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Question 13:18 - May 14 with 300 viewsNthsuffolkblue

If cheese and coffee can distract when working from home, would a bar at work not be even more of a distraction?

Poll: Favourite pizza
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Question on 14:08 - May 14 with 246 viewsChurchman

It would be for me if I’d worked anywhere that had one, but it clearly isn’t for him. Just coffee and cheese. Nether were those a distraction to me as I rarely drink coffee and don’t eat cheese like that.

What he had to say about working at home was in my opinion total nonsense. In the 21st century, flexible working is a great idea if the nature of the job and the ever improving technology allows it.

The needs of the business should always come first. Pre pandemic, I would always try and do a day WAH a week. The nature of project work and the home set up meant I could. Not always the same day because face to face meetings (some have to be done that way) came first. Working at home meant I could do certain stuff without interruption or distraction.

Working at home meant no 3 hour commute that day or struggling to find a desk - the very office String bean Reece Smug left his pathetic notes in was redesigned for drop in desk working and there were no allocated desks in theory. Osborn had insisted a further 1000 staff be stuffed into a building with a design (and lease) capacity for 1800. The desk ratio was actually far poorer than 8 for 10 people because people like him insisted that their private office staff have their own desks.

At home I would generally start work at 6.30/7.00 and work through to 4.00 ish, unless there was a hated late dial in.

It meant that for example one day I could attend a neighbour’s funeral. 2 hours out of the day, in my electronic calendar, back working until I was done. It meant not taking a day off unnecessarily or missing the funeral. Flexible working allowed me to work the week after my mother died when I also needed to be in Suffolk with my dad and arranging a funeral. It meant that during the Christmas period one or two of us could keep things ticking over without braving public transport between Christmas and new year. These are just a few of the benefits I found with it.

Some people don’t have the accommodation, the tech or the wish to do it. Some business just don’t work with flexible working. Some people like Boris Johnson are so lazy they won’t do the work, even if you chain him to an oar and lay the lash on him. Individuals not doing the work is a management issue.

Work should be all about delivery and if people don’t deliver then they should be held to account for it. That applies if the work in a Covid ridden office, home or on Johnson’s galley.

Rant over.
[Post edited 14 May 14:10]
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Question on 14:14 - May 14 with 226 viewsNthsuffolkblue

Question on 14:08 - May 14 by Churchman

It would be for me if I’d worked anywhere that had one, but it clearly isn’t for him. Just coffee and cheese. Nether were those a distraction to me as I rarely drink coffee and don’t eat cheese like that.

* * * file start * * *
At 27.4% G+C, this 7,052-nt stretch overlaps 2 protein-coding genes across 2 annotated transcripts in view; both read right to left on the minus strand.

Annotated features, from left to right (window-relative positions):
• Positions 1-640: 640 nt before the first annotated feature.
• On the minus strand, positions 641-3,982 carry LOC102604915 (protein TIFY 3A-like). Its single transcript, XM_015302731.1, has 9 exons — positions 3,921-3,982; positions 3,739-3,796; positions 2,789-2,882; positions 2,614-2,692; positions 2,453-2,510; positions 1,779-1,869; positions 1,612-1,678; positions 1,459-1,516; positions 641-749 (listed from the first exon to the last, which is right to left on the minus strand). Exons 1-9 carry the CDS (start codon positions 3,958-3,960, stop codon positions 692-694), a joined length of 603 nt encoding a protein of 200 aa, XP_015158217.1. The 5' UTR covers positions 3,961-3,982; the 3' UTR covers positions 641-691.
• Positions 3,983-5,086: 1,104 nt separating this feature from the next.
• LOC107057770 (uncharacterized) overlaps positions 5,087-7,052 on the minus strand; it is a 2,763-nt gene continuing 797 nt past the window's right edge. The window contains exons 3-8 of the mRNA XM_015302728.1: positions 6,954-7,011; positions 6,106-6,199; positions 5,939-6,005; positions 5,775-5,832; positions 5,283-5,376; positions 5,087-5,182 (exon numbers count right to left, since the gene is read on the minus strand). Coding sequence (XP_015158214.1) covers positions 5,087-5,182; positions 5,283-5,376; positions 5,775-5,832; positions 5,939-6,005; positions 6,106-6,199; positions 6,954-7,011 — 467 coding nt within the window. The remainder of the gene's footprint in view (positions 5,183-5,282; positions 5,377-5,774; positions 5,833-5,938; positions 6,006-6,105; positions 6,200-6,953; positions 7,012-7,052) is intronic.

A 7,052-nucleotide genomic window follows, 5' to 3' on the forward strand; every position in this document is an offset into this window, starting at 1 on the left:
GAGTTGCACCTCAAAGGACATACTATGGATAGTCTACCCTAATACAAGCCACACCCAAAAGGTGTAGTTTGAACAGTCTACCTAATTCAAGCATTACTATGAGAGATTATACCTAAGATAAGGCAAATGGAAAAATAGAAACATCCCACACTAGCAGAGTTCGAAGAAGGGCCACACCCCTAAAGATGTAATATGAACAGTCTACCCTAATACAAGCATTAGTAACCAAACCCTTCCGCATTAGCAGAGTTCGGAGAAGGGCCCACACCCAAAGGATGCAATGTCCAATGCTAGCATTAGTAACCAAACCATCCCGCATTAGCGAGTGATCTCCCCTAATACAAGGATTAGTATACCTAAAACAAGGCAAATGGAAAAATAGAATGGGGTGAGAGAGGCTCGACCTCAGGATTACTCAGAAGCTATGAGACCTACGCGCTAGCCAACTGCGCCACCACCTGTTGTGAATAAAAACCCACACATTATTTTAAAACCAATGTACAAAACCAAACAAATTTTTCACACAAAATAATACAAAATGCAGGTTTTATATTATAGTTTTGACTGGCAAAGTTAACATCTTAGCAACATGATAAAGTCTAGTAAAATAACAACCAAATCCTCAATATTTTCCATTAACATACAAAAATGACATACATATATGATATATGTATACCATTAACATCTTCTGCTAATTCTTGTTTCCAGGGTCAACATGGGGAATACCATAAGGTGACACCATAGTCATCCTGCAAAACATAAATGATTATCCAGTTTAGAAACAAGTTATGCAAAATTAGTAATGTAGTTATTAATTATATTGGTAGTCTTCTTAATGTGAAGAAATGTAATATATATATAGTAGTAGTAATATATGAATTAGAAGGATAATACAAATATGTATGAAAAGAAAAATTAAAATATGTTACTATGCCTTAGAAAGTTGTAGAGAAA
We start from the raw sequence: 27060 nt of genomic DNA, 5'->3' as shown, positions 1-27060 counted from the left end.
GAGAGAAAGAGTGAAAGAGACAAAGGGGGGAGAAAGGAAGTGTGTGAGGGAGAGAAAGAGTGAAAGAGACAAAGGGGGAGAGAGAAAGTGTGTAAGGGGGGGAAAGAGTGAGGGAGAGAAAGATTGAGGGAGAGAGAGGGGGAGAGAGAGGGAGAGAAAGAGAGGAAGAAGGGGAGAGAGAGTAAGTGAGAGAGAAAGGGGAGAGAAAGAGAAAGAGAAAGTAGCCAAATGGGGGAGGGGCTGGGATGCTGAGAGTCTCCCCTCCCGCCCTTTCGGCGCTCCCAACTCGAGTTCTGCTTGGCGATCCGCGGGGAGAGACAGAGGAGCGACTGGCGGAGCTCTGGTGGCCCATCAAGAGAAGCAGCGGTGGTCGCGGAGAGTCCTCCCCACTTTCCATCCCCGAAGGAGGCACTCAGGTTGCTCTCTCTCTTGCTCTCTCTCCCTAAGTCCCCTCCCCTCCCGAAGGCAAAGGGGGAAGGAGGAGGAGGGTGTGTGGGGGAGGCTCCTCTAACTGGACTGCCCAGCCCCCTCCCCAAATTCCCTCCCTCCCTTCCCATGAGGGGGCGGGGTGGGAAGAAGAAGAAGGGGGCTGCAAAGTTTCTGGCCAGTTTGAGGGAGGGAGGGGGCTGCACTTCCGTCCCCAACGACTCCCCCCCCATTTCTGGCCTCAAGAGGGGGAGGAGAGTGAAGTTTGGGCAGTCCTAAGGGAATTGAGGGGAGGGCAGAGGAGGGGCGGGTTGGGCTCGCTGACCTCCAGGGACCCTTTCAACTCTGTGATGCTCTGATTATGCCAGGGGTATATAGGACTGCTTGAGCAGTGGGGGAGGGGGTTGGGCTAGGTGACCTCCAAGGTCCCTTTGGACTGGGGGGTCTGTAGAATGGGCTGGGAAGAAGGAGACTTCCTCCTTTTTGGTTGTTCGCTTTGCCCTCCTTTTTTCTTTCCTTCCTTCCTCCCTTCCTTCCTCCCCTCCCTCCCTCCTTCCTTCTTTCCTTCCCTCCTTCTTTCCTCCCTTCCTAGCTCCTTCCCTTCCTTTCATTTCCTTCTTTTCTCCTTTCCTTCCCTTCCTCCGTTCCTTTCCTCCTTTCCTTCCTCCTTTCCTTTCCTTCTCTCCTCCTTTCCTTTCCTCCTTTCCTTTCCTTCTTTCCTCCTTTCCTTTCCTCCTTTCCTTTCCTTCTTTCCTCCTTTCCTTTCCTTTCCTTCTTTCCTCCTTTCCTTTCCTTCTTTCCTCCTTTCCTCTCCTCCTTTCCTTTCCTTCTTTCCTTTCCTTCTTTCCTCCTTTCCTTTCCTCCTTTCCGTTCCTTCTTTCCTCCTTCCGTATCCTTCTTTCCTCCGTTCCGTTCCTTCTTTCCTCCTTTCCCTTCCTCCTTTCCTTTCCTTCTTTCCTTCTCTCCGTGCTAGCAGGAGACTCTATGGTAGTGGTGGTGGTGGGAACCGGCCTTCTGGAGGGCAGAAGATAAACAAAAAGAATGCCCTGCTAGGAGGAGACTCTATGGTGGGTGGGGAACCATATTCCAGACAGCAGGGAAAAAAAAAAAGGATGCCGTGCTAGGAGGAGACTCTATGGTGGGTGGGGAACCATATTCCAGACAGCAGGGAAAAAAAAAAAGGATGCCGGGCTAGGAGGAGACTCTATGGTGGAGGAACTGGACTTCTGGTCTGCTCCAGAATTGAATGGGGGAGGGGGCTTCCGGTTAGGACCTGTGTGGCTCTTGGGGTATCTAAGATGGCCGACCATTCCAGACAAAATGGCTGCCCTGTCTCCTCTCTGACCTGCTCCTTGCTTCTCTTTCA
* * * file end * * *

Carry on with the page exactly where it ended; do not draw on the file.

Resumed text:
What he had to say about working at home was in my opinion total nonsense. In the 21st century, flexible working is a great idea if the nature of the job and the ever improving technology allows it.

The needs of the business should always come first. Pre pandemic, I would always try and do a day WAH a week. The nature of project work and the home set up meant I could. Not always the same day because face to face meetings (some have to be done that way) came first. Working at home meant I could do certain stuff without interruption or distraction.

Working at home meant no 3 hour commute that day or struggling to find a desk - the very office String bean Reece Smug left his pathetic notes in was redesigned for drop in desk working and there were no allocated desks in theory. Osborn had insisted a further 1000 staff be stuffed into a building with a design (and lease) capacity for 1800. The desk ratio was actually far poorer than 8 for 10 people because people like him insisted that their private office staff have their own desks.

At home I would generally start work at 6.30/7.00 and work through to 4.00 ish, unless there was a hated late dial in.

It meant that for example one day I could attend a neighbour’s funeral. 2 hours out of the day, in my electronic calendar, back working until I was done. It meant not taking a day off unnecessarily or missing the funeral. Flexible working allowed me to work the week after my mother died when I also needed to be in Suffolk with my dad and arranging a funeral. It meant that during the Christmas period one or two of us could keep things ticking over without braving public transport between Christmas and new year. These are just a few of the benefits I found with it.

Some people don’t have the accommodation, the tech or the wish to do it. Some business just don’t work with flexible working. Some people like Boris Johnson are so lazy they won’t do the work, even if you chain him to an oar and lay the lash on him. Individuals not doing the work is a management issue.

Work should be all about delivery and if people don’t deliver then they should be held to account for it. That applies if the work in a Covid ridden office, home or on Johnson’s galley.

Rant over.
[Post edited 14 May 14:10]


The key thing is that his argument was as relevant to most workplaces as it is to working from home and says more about him than the majority of people.

The real test of WFH is whether the job gets done. I suspect that in the vast majority of cases, people are at least as productive if not far more so when working from home. And if an employer cannot tell whether the job is being done, that says a lot about the employer.

Poll: Favourite pizza
Blog: [Blog] Ghostbusters

1

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